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James Oberg
Aug 11, ‘93

As other old mysteries about the September 1, 1983 Korean airliner tragedy become clearer and clearer, one particular issue stands out more strongly. What happened to the bodies of the 269 people aboard the aircraft? Russian reports in particular have recently stressed this mystery in order to promote the theory that there really was nobody on board, the aircraft was a prepared provocation, and any possible “missing passengers” had died elsewhere by someone else’s hands. The “empty aircraft” version, however, is bunk.

My Russian colleagues still suffer from “information deprivation” on this question, because to the best of my awareness no Russian newspaper has ever reported on the vast amount of personal effects and the two bodies found along the north coast of Hokkaido in the days after the crash. Some of the material (such as identification cards, or clothes with tags) was directly traceable to passengers on this particular flight. The two badly-mangled bodies could not be identified but no other source of such human remains has been suggested. The presence of this material, however, argues strongly that much (if not most) floatable debris was swept away from the area of the crash site by the ocean currents.

Testimony by Russian divers shows that there were body fragments on the bottom at the crash site, but these were small and scattered. The presence of recovered personal effects along the west coast of Sakhalin also very strongly suggests that human remains should have been recovered there as well. The extreme Soviet official sensitivity to these questions during the Nevelsk visit suggests that some remains were in fact recovered and secretly disposed of. The widely-circulated and uncorroborated rumor of the black smoke seen coming from a long-unused Nevelsk crematorium cannot serve as reliable evidence for any such disposal. But several private reports allege that some remains were secretly buried on Sakhalin.

The predictable condition of human bodies after a KAL-007-type impact is also subject to confusion. In cases where an aircraft comes apart at high altitude, the bodies are scattered, reach terminal velocity in air, and generally are not dismembered by water impact. In cases were military jet aircraft crash into the sea, the extremely strong fuselage tends to protect any bodies and to preserve them against aquatic biota.

But in rare large-fuselage intact water impacts, the cabin interior becomes transformed catastrophically and briefly into a maelstrom of metal and human fragments. Both the aircraft and contents essentially disintegrate. Recovered cabin debris (such as metal silverware) show graphically that this condition occurred aboard KAL-007. Combined with the buoyant filtering effect of the heavier material sinking while the lighter material floated off on the strong currents, the resulting scarcity of human remains among the aircraft debris on the sea bottom should not have been surprising.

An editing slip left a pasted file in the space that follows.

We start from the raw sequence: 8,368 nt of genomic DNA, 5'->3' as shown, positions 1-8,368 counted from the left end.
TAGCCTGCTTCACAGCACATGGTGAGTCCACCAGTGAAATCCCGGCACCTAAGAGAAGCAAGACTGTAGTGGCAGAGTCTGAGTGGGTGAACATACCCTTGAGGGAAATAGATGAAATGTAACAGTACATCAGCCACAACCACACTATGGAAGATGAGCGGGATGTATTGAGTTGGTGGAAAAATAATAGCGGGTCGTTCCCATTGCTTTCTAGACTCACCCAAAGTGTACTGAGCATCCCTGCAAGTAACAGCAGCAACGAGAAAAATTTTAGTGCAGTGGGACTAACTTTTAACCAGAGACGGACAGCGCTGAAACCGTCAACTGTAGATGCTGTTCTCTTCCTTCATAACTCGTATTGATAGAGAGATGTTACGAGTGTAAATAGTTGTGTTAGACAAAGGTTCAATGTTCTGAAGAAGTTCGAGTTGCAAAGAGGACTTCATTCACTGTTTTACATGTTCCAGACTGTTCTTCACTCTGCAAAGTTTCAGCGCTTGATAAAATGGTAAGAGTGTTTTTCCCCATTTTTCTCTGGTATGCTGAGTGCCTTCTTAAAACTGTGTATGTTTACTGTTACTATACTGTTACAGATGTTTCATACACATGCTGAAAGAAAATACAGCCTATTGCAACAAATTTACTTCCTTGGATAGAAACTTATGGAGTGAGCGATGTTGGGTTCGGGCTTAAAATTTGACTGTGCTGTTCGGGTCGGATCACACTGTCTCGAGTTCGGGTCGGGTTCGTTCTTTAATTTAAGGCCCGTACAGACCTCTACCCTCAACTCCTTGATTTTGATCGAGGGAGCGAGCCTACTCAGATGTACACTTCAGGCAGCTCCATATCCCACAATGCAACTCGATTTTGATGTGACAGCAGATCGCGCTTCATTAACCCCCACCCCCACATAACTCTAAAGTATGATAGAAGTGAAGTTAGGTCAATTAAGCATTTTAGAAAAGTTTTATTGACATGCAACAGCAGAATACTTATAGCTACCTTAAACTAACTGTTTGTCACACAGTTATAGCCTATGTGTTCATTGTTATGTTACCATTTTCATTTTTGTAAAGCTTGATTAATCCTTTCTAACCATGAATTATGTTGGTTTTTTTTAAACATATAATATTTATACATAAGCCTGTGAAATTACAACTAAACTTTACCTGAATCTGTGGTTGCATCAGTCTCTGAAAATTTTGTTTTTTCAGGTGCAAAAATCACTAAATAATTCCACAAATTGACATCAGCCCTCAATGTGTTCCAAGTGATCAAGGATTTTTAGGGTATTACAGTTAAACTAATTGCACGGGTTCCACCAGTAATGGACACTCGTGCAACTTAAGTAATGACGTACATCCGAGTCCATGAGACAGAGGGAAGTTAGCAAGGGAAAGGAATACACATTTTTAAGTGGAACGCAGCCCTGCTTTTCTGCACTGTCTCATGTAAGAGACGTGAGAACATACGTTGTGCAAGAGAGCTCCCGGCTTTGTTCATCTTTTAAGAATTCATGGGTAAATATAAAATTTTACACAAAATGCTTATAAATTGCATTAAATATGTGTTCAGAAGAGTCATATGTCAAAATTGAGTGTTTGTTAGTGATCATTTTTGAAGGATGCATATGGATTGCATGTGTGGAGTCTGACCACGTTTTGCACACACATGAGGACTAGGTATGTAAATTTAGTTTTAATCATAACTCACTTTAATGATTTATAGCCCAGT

The action of sea bottom biota such as cuttlefish (a type of crustacean) can also contribute to the loss of recognizable human remains. Their vigorous scavenging can consume exposed flesh within a few weeks. This has been observed at other marine disasters. Siltage and other camouflaging effects of bottom mud can help cover up or at least make unrecognizable any remaining bone fragments.

In grappling with this gruesome topic, which is extremely painful to relatives and friends of the victims and to a lesser degree to any sensitive human beings anywhere, analysts must not succumb to any faulty analogies with dissimilar aviation accidents. If there is a lingering question over this, then an experiment is called for: prepare cages with dead animals, including severely dismembered and chopped up carcasses, and lower these wide-barred cages to the sea floor off Sakhalin for a month. See how much even reaches the sea bottom without floating out between the bars. See how much then remains after a month. Mix any remains in the mud and see how much (if any) is even recognizable. Only at that point will one be able to say with confidence that human remains should or should not have behaved differently in this tragic case.

But this knowledge can offer scant comfort to the agonized uncertainties of the victims’ dear ones.


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